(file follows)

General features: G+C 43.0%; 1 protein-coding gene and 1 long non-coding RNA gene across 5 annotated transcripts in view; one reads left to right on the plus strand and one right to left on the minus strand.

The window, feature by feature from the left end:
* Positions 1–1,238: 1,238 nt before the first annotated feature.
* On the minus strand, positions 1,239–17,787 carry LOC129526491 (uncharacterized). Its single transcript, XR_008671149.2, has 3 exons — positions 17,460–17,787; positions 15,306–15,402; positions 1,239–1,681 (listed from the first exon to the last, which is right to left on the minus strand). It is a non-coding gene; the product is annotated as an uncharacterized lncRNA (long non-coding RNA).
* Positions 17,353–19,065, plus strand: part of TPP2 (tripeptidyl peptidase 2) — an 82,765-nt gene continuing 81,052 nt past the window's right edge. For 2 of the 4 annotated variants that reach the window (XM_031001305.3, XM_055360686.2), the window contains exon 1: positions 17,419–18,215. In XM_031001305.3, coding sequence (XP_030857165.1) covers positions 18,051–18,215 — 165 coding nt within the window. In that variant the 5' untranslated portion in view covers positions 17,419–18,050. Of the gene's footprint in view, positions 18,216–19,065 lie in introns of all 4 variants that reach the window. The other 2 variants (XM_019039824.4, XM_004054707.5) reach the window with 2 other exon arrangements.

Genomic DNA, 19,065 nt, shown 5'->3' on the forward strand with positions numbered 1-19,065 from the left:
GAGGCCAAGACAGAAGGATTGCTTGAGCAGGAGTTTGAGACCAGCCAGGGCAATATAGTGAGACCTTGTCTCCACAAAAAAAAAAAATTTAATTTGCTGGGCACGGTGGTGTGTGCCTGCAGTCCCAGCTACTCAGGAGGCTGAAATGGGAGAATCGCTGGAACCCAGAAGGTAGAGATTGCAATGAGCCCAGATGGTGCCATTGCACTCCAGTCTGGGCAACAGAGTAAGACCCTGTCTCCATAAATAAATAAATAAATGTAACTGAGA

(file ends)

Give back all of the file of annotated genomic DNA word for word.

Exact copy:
General features: G+C 43.0%; 1 protein-coding gene and 1 long non-coding RNA gene across 5 annotated transcripts in view; one reads left to right on the plus strand and one right to left on the minus strand.

The window, feature by feature from the left end:
* Positions 1–1,238: 1,238 nt before the first annotated feature.
* On the minus strand, positions 1,239–17,787 carry LOC129526491 (uncharacterized). Its single transcript, XR_008671149.2, has 3 exons — positions 17,460–17,787; positions 15,306–15,402; positions 1,239–1,681 (listed from the first exon to the last, which is right to left on the minus strand). It is a non-coding gene; the product is annotated as an uncharacterized lncRNA (long non-coding RNA).
* Positions 17,353–19,065, plus strand: part of TPP2 (tripeptidyl peptidase 2) — an 82,765-nt gene continuing 81,052 nt past the window's right edge. For 2 of the 4 annotated variants that reach the window (XM_031001305.3, XM_055360686.2), the window contains exon 1: positions 17,419–18,215. In XM_031001305.3, coding sequence (XP_030857165.1) covers positions 18,051–18,215 — 165 coding nt within the window. In that variant the 5' untranslated portion in view covers positions 17,419–18,050. Of the gene's footprint in view, positions 18,216–19,065 lie in introns of all 4 variants that reach the window. The other 2 variants (XM_019039824.4, XM_004054707.5) reach the window with 2 other exon arrangements.

Genomic DNA, 19,065 nt, shown 5'->3' on the forward strand with positions numbered 1-19,065 from the left:
GAGGCCAAGACAGAAGGATTGCTTGAGCAGGAGTTTGAGACCAGCCAGGGCAATATAGTGAGACCTTGTCTCCACAAAAAAAAAAAATTTAATTTGCTGGGCACGGTGGTGTGTGCCTGCAGTCCCAGCTACTCAGGAGGCTGAAATGGGAGAATCGCTGGAACCCAGAAGGTAGAGATTGCAATGAGCCCAGATGGTGCCATTGCACTCCAGTCTGGGCAACAGAGTAAGACCCTGTCTCCATAAATAAATAAATAAATGTAACTGAGA